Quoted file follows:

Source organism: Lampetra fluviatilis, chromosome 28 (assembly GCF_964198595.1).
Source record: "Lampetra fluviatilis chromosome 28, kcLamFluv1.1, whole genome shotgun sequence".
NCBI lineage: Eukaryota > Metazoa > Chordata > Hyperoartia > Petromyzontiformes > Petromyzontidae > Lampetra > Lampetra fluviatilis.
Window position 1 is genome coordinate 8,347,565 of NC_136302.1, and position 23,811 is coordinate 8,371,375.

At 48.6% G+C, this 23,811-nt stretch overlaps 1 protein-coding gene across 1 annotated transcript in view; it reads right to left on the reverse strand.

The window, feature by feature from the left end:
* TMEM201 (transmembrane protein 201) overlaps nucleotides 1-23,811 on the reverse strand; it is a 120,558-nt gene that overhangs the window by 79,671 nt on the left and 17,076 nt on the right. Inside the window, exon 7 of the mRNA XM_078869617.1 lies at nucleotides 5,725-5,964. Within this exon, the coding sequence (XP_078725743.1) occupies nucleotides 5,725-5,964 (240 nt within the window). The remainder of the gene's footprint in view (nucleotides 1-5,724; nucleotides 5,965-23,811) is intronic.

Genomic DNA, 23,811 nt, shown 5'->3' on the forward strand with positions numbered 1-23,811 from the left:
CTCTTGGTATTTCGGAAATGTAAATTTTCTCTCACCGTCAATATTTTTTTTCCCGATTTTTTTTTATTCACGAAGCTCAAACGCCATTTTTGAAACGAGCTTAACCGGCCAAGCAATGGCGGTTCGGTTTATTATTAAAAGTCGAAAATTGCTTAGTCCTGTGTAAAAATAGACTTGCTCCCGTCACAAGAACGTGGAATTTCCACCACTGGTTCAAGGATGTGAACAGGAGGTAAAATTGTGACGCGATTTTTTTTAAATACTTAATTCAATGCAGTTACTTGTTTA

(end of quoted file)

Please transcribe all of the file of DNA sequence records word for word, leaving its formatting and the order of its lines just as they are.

Source organism: Lampetra fluviatilis, chromosome 28 (assembly GCF_964198595.1).
Source record: "Lampetra fluviatilis chromosome 28, kcLamFluv1.1, whole genome shotgun sequence".
NCBI lineage: Eukaryota > Metazoa > Chordata > Hyperoartia > Petromyzontiformes > Petromyzontidae > Lampetra > Lampetra fluviatilis.
Window position 1 is genome coordinate 8,347,565 of NC_136302.1, and position 23,811 is coordinate 8,371,375.

At 48.6% G+C, this 23,811-nt stretch overlaps 1 protein-coding gene across 1 annotated transcript in view; it reads right to left on the reverse strand.

The window, feature by feature from the left end:
* TMEM201 (transmembrane protein 201) overlaps nucleotides 1-23,811 on the reverse strand; it is a 120,558-nt gene that overhangs the window by 79,671 nt on the left and 17,076 nt on the right. Inside the window, exon 7 of the mRNA XM_078869617.1 lies at nucleotides 5,725-5,964. Within this exon, the coding sequence (XP_078725743.1) occupies nucleotides 5,725-5,964 (240 nt within the window). The remainder of the gene's footprint in view (nucleotides 1-5,724; nucleotides 5,965-23,811) is intronic.

Genomic DNA, 23,811 nt, shown 5'->3' on the forward strand with positions numbered 1-23,811 from the left:
CTCTTGGTATTTCGGAAATGTAAATTTTCTCTCACCGTCAATATTTTTTTTCCCGATTTTTTTTTATTCACGAAGCTCAAACGCCATTTTTGAAACGAGCTTAACCGGCCAAGCAATGGCGGTTCGGTTTATTATTAAAAGTCGAAAATTGCTTAGTCCTGTGTAAAAATAGACTTGCTCCCGTCACAAGAACGTGGAATTTCCACCACTGGTTCAAGGATGTGAACAGGAGGTAAAATTGTGACGCGATTTTTTTTAAATACTTAATTCAATGCAGTTACTTGTTTA